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They are children! Not terrorists. Bringing children home from ISIL

©Tdh / François Struzik
Mrajeeb Al Fhood refugee camp. It is located in the region of Mrajeeb Al Fhood, a stretch of arid plains about 20 kilometers east of Zarqa, Jordan.

An estimated 4640 children travelled to Iraq or Syria, either alone or with their families, to join the so-called Islamic State. Since the fall of the terrorist group, many of them live in displacement camps under deplorable conditions. They have not only been victims of recruitment or trafficking, but also witnessed extreme violence and indoctrination. We call on State authorities for an urgent response to guarantee their rights.

Zaatari syrian refugee camp 2013 ©Tdh / François Struzik

Before and after the proclamation of the caliphate of the so-called Islamic State in 2014, people from over 80 countries travelled to Iraq and Syria to join the terrorist group. Taken unwillingly or recruited, children have been used to carry weapons, guard strategic locations, arrest civilians, but have also been subject to sexual violence, forced marriage, or were exploited in suicide bombings.

With the defeat of ISIL, their nightmare is not over: in the Al-Hol camp in Northern Syria which hosts most of the displaced people from ISIL occupied territories and relatives of ISIL fighters, 371 children died in 2019 as a result of the deplorable living conditions.

A Silhouette of Ahmed, a young Palestinian kid, is seen outside the center. ©Tdh / Diego Ibarra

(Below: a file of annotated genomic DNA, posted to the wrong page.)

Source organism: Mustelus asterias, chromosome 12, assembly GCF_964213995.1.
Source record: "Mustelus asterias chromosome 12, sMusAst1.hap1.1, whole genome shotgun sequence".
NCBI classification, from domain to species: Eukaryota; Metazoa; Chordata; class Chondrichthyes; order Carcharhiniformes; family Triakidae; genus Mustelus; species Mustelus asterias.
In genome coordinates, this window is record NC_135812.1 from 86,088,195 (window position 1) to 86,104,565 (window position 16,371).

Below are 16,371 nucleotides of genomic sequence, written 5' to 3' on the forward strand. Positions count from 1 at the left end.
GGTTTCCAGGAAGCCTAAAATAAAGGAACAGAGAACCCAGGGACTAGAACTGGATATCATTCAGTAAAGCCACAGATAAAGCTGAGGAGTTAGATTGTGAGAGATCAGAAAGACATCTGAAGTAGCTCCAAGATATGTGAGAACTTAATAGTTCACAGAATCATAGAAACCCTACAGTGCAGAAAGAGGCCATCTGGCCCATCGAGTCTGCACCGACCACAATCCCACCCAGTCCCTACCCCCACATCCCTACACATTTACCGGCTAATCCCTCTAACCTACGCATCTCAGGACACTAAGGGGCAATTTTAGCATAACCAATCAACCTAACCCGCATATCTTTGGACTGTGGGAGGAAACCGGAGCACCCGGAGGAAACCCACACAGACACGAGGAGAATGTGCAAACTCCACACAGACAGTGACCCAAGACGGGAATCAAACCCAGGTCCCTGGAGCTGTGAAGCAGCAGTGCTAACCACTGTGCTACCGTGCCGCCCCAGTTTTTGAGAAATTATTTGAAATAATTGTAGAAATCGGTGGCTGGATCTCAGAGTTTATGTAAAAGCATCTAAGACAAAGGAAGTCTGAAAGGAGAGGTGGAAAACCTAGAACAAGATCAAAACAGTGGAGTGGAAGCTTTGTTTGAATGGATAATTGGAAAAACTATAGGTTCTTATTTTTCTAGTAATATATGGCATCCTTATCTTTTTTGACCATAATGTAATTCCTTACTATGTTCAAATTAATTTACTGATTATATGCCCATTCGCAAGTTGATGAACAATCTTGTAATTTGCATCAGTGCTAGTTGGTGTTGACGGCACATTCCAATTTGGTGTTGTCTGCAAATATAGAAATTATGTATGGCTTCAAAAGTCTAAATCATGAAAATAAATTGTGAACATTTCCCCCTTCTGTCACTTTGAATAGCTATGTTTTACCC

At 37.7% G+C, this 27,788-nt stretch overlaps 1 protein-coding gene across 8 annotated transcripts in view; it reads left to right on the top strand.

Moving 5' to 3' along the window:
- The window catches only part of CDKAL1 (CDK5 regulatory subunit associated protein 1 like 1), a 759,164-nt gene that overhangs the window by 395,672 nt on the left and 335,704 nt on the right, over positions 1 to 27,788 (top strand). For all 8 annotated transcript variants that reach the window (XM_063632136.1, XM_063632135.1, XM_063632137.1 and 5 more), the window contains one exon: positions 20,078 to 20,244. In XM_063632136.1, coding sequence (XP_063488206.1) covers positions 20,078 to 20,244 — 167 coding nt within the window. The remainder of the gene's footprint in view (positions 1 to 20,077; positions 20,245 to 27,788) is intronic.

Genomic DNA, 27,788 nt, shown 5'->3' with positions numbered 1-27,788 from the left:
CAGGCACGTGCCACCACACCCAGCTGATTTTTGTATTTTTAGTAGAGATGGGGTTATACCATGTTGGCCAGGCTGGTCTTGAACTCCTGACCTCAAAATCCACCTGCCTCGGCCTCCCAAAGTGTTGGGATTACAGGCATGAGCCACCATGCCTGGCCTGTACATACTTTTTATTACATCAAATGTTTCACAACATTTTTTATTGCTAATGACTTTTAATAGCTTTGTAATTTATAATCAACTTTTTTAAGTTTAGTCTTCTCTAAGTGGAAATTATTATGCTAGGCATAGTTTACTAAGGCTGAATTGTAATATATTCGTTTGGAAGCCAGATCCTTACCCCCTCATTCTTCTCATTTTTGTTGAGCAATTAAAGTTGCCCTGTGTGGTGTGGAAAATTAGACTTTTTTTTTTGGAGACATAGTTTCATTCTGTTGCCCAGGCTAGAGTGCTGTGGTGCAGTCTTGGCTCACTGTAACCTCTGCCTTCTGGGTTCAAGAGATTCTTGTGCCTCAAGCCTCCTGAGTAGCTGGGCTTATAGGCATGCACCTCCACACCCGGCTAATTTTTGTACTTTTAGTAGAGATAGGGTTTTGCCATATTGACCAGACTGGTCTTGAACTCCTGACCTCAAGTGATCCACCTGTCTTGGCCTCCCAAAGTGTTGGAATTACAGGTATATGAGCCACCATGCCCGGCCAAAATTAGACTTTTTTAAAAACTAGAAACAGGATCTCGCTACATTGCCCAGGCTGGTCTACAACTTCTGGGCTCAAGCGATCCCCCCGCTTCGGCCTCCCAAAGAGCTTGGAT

The right to return

Regardless of their role, of whether they had been recruited or their parents were involved with ISIL, these children have rights set out in the Convention on the Rights of the Child. States who have ratified the Optional Protocol to the Convention on the involvement of children in armed conflict, such as Switzerland, have the obligation to demobilise children recruited by these groups and assume their reintegration into the society.

We call on all authorities to accept their international responsibility for their citizens by repatriating them, especially children. States must facilitate their rehabilitation and recovery. They must ensure that children are not separated from their parents unless it’s in their best interest and that they are never criminalised purely for their association or membership of a terrorist group.

Position Paper

Find out more about the situation of children who have been enrolled in armed groups, their rights and what we recommend by reading our position paper: Bringing them home-Position Paper